We regret that our opening paragraph must be an apology. We tried to secure a photograph of Miss Collins from which to have a cut made. The only picture that was obtainable was an amateur 2×3 snap shot of a group of three taken in France some months ago. Miss Collins was one of the group and from this we secured the electrotype. We feel it is a great injustice to this noble young lady to use such a picture, however, we, ourselves, can see, even in this imperfect likeness, through its genial smile and sparkling eyes, a character which is indicative of kindheartedness, good humor and sympathetic love, who warm hand-clasp and compassionate words would give renewed vigor and comfort to the injured and tired out soldier boy. Passing through Osborne Avenue, East Norwalk, at number 78, one sees a service flag with three stars. Once of these stars belongs to Miss Mary Justinian Collins, the other two stars are for her two brothers who are also in the country’s service. Miss Collins was a trained nurse and received her training in the Post Graduate Hospital in New York. Previous to the United States going into the war she had been a very successful nurse for two years. When our country decided to enter into the great conflict abroad, Miss Collins at once enlisted her services as a Red Cross nurse, which step she took in April 1917, on Good Friday. She joined her own Hospital Unit which was largely made up of Princeton men on the medical staff. The Hospital Unit, some 250 in number, were on the steamer Saratoga which sailed from New York in July 1917, and when just outside of the harbor was rammed by the Panama, another steamer who pilot proved to be a German, and the intention was to sink the Saratoga with her cargo. Miss Collins was submerged with the incoming water and for two days suffered considerably from the shock. About two weeks later, the unit took another steamer and landed safely in France. Miss Collins immediately upon her arrival began to study the French language and soon mastered it sufficiently to enable her to make use of it. The following is an abstract from one of her letters to her aunt here at home:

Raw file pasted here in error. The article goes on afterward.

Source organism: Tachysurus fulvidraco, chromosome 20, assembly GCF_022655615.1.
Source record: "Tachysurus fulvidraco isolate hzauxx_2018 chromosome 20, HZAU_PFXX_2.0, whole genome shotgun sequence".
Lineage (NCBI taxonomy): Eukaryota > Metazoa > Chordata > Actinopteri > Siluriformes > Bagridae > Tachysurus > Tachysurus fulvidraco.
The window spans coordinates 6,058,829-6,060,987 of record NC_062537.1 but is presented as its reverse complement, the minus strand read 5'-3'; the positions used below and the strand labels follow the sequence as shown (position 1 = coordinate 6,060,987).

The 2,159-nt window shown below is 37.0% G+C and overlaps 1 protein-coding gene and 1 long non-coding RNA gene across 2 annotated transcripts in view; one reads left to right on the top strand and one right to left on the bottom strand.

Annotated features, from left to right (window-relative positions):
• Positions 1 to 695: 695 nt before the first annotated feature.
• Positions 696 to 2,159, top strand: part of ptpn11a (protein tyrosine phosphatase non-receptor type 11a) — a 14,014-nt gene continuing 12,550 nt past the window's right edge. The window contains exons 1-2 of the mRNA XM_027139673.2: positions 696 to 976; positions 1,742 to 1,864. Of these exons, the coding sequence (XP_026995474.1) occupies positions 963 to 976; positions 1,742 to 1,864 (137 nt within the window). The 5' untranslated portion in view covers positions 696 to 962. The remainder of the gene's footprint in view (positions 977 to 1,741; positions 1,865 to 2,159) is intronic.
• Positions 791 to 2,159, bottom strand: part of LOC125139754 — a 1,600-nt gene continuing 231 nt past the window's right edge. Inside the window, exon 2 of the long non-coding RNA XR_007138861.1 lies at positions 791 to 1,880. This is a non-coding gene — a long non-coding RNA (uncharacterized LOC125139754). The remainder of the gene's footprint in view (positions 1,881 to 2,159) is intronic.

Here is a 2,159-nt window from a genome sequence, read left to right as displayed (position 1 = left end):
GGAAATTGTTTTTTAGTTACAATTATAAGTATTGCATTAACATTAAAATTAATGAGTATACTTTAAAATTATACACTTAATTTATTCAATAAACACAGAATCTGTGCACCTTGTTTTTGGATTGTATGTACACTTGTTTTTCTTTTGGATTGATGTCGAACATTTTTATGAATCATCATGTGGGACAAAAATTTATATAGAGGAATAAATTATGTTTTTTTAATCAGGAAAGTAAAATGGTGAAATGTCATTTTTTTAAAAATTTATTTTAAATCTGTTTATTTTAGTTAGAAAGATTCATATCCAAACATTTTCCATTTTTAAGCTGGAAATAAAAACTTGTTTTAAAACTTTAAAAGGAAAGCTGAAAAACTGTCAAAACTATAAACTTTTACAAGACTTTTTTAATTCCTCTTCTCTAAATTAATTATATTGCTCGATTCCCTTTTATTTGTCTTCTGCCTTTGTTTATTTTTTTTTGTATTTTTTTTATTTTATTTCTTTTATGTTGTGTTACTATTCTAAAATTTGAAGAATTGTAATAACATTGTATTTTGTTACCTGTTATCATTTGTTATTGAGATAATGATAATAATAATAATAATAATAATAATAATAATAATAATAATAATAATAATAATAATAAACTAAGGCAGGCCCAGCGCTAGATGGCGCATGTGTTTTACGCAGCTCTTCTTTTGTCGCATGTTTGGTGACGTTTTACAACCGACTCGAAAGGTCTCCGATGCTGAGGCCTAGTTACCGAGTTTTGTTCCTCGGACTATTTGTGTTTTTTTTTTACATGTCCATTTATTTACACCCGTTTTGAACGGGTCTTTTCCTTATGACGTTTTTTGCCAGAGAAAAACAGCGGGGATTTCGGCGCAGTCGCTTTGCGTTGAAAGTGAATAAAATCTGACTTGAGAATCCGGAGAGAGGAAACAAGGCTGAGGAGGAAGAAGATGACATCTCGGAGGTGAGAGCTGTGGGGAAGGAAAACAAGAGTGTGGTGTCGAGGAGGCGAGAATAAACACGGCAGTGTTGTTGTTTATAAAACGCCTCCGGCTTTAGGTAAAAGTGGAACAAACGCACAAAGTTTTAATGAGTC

Some Place in France, March 22, 1918, “I’m on night duty now and it’s the wee small hours of the morning and my patients are all in the land of nod, I have a chance to write you. We are planning our furloughs and expect to go to Nice. Miss Green and I expect to go together, but we may not as we have been separated ever since we came to France. Secretary of War Baker and General Pershing were here last week, and they made things hum for awhile, but again we have settled back into our quiet little ways. We have a dance every week and movies every night. We act just like regular people. My dear friend Mr. Chaplin appears a couple of times a week. By the way – admission is free, so there is always a good crowed. How is the coal situation – still very serious. It does not see quite possible to us here as we have plenty of everything. Tell Florence I am some knitter, I’ve made three sweaters and have started the fourth. I cannot sit idle, so I knit. I wish you could sit beside me for a few minutes and look down the ward. There are fifty beds here. The trunks and suit cases are at the foot of each bed and the clothes are hanging at the head. It reminds one of Hester Street, New York. I almost forgot to mention the very lovely basket of candy and fruit cake you sent me. We had several parties from same.” When Miss Collins enlisted as a Red Cross nurse, she passed her examination with a high standard of merit, except in one requirement. That one was her age, she was one year under age than the official regulations. But being persistent, and being so well qualified in every other respect, the age limit was overlooked and she was accepted. On one occasion since being in France, Miss Collins learning that some United States soldiers were expected to arrive, she stepped in one of the YMCA huts and wrote a note to greet the boys when they landed. The note was given to one of the captains who met the company and handed the letter to one of the young fellows. The young man opened the letter to read and found to his great surprise, that it was from his own sister, it being Miss Collins’ brother George to whom the letter was incidentally given. Extract from letter, April 18, 1918 – “Mr. Sculley was up to see me today. He looked splendid in his uniform. I was on duty at the time, so hadn’t much time to spend with him. However, we made the most of what time we did have, and he told me lots of good news. He saw Harry Haugh and Leonard Foster who are patients in this hospital. The weather here is lovely tho today it is a bit cold. Miss Green and I took a walk this morning and picked a large bunch of violets and forget-me-nots. Miss Green and I are in the operating room together. I heard from brother George a few days ago. He is well, and had received mail from home. Does brother Tom like the Navy? Where is he located and when have you heard from him?” Miss Collins’ brother George volunteered in May 1917, and has been in France since last August. Her brother Thomas is in the naval service and expects a call to go across. Miss Collins is the daughter of Mr. and Mrs. Patrick Collins of east Norwalk, and is one of a family of eight children. Mrs Collins the mother, was taken away in June 1904, leaving a family of small children. These motherless children are making a record that they can well be proud of. Miss Nora E. Ryan is their aunt and the extracts quoted were from letters received by her from France.